The opportunities presented by Brexit
Could there be opportunities for suppliers and distributors as a result of the UK leaving the EU, as is expected, on 31 October 2019 without a withdrawal agreement being in place?
The question may seem counterintuitive. But where a supplier is looking to exit a distributor, Brexit could well turn out to provide an opportunity to do so. However, the same may also be the case for the distributor which is acting for the supplier!
Why is this important?
Distributorship agreements exist (as do all contracts) to regulate the relationship between two parties in respect of a particular issue.
But unlike other commercial contracts, the law of many countries provides specific protection for distributors in the event of termination of the distributorship agreement.
As a result, if the supplier gave notice to the distributor in accordance with the terms of the distributorship agreement, the supplier may be presented with a claim for compensation by the distributor for the loss of the distributorship agreement.
Why then the possibility of Brexit opportunities?
Many distributorship agreements will contain force majeure clauses. The literal meaning of force majeure is an unforeseen circumstance that prevents the fulfilment of a contract.
So far, so good. But:
- experience shows that many force majeure clauses are poorly drafted in terms of when they operate and what are the consequences of the occurrence of an event of force majeure.
- Can it really be said that the occurrence of a hard Brexit and its consequences is an unforeseen event?
It has also been recently argued by the European Medicines Agency that the consequences of the UK leaving the EU meant that a lease of its offices had been frustrated – resulting in the EMA not being liable for its continuing lease obligations. However, this argument was rejected by the English High Court.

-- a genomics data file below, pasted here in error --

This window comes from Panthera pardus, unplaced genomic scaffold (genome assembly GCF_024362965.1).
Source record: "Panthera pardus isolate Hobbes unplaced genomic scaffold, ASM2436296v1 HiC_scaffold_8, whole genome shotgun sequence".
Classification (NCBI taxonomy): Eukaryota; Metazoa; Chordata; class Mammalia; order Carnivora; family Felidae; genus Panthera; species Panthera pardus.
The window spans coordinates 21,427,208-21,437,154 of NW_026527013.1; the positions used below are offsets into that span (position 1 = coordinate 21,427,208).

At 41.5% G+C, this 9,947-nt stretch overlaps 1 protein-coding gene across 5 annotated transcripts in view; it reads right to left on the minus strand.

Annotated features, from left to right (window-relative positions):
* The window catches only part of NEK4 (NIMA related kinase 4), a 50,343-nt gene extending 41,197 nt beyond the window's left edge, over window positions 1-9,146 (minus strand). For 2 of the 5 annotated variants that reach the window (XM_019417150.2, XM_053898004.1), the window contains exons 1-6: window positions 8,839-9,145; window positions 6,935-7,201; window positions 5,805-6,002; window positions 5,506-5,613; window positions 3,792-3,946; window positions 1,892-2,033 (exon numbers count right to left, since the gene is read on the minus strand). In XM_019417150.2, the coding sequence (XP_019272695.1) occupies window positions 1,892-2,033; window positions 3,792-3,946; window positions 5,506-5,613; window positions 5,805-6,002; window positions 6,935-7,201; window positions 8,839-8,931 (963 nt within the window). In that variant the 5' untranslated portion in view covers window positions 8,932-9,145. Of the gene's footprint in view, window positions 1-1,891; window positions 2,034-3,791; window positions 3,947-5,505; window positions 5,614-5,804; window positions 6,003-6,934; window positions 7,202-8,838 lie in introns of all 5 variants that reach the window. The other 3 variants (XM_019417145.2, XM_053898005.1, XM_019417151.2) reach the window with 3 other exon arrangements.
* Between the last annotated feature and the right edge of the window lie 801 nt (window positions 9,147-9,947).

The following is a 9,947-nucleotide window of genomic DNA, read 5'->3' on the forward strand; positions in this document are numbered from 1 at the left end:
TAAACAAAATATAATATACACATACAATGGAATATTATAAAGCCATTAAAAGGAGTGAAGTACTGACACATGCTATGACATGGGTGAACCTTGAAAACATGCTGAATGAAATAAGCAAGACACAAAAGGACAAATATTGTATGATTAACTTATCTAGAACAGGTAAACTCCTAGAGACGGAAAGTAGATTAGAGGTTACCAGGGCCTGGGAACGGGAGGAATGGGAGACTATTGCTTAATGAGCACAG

The upshot of this is that as the distributorship agreement cannot as a matter of English law be ended as a result of Brexit occurring, then it must be the case that both parties are required to continue to perform it.
As a result, it will not be possible for distributor to claim that it has been unable to do this or that as a result of Brexit. Non-performance is likely to provide an opportunity for the termination of the agreement.
Following on from this, supplier should consider the provisions in its agreement that deal with the distributor’s performance obligations. Non-performance of a particular obligation may provide the opportunity to claim that the distributor has committed a breach so allowing the agreement to be terminated for cause – and putting the supplier in the position where they can avoid a claim for compensation!
Be careful what you wish for
Given that such an agreement cannot be ended on the basis that Brexit has resulted in the agreement being frustrated or that Brexit amounts to an event of force majeure, it is the case that the distributor can look to supplier to continue to perform their contractual obligations.
It will not be enough for supplier to claim Brexit this or Brexit that. Non-performance of the agreement by them may enable the distributor to claim breach and immediate termination of the distributorship agreement. In this event, the distributor is likely to claim damages for the supplier’s failure to give proper notice and, if the law of the agreement permits, also claim for compensation.
It is possible that the distributorship agreement will be governed by law other than English law. Indeed, in the case of agreements where one party is in the EU and there is no express reference to the law of a particular company, EU law will determine which country’s law (that of supplier or distributor) will apply.
This is important as the laws of many member states of the EU may take a different view as to the effect of Brexit – so resulting in termination of the distributorship agreement or a claim for damages by distributor in any event.